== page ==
- Identifying and sharing good practise through a survey of existing Geopark activities.
- Developing and implementing a sustainable Geopark model based on existing good practise and innovation, to ensure the long term economic viability of Geoparks.
- Supporting the development of new and aspiring Geoparks within the region.
- Creating efficiencies in the operation of Geoparks, and communication between Geoparks.
- Employing and developing new technologies and innovative products to best advantage throughout every aspect of the project.
- Evaluating the benefits of the project to provide a roadmap for further development both within the region and beyond.
Skeisnesset cultural landscapes
Skei is one of 22 national selected cultural landscapes, granted special status and managment, because of its biological and historical values. These 22 landscapes give a cross-section of Norwegian cultural landscapes, from the mountains, to the coatsline.
Coastal heathland is predominant at Skeisnesset. The coastal heathland is a result of 4000 years of livestock grazing and heather burning. Before that time, large parts of the coast was coverd with forest.
When people introduced agriculture and animal husbandry, the forest was removed to provide pasture. Heather is valuable for livestock grazing outside through the winter.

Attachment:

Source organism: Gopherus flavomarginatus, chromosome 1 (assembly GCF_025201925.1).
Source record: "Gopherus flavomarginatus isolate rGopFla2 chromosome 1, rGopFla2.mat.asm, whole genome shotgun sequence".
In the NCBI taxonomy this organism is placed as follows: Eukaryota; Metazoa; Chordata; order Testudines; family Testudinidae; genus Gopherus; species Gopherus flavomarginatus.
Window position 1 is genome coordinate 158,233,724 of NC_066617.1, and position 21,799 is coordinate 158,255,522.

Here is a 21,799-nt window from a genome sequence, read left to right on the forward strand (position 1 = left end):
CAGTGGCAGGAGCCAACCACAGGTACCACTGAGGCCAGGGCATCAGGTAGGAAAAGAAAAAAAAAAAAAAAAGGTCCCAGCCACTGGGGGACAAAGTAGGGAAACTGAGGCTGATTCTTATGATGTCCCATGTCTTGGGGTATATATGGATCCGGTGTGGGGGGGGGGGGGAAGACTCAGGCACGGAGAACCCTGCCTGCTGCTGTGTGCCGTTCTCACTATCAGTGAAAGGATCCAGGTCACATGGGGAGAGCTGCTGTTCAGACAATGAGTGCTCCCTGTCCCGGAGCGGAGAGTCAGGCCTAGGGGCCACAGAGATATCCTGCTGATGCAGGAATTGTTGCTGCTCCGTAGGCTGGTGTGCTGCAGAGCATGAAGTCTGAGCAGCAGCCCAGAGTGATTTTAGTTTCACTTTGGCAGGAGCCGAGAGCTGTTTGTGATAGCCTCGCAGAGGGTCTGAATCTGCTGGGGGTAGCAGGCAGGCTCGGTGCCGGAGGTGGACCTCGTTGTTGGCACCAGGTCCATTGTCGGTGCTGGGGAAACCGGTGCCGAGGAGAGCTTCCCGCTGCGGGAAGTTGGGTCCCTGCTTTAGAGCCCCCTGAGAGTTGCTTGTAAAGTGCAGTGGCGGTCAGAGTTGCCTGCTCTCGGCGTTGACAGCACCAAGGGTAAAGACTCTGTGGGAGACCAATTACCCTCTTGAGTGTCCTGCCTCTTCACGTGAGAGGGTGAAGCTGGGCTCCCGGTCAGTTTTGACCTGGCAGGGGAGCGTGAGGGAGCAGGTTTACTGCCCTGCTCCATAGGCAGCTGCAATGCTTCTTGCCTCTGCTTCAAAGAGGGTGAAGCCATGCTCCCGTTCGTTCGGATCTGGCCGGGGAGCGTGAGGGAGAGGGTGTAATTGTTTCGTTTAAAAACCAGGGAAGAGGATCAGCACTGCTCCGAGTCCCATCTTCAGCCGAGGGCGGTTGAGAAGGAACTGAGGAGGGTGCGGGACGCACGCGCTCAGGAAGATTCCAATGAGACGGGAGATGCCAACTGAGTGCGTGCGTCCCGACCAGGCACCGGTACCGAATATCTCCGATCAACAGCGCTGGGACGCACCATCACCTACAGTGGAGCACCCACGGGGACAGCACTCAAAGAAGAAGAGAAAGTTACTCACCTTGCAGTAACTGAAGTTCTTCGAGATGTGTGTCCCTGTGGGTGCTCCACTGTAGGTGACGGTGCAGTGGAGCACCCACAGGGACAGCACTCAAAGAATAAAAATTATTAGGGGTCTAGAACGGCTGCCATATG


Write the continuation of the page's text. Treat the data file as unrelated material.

In today´s highly productive agriculture, the coastal heathlands are in less use as pastures and therefore a threatedned habitat type. It is important to take care of some of the most representative areas that still exist in Norway. Among these are Skeisnesset, taken care of by planned management, clearing and burning, and grazing by cattle and sheep.
The Cultural Trails provides educational information about the area´s many qualities: cultural, management, geology, and much more. The paths are signposted, and there are information boards at key points.
Hiking map Skei and Skeisnesset selected cultural landscapes
The school project on Leka
The school project on Leka is a teaching program for primary and lower secondary schools based on Leka’s unique geology. Through field work at se- lected sites, the pupils have learned about how the geology and landscape are created and formed as well as how people have settled down within this landscape.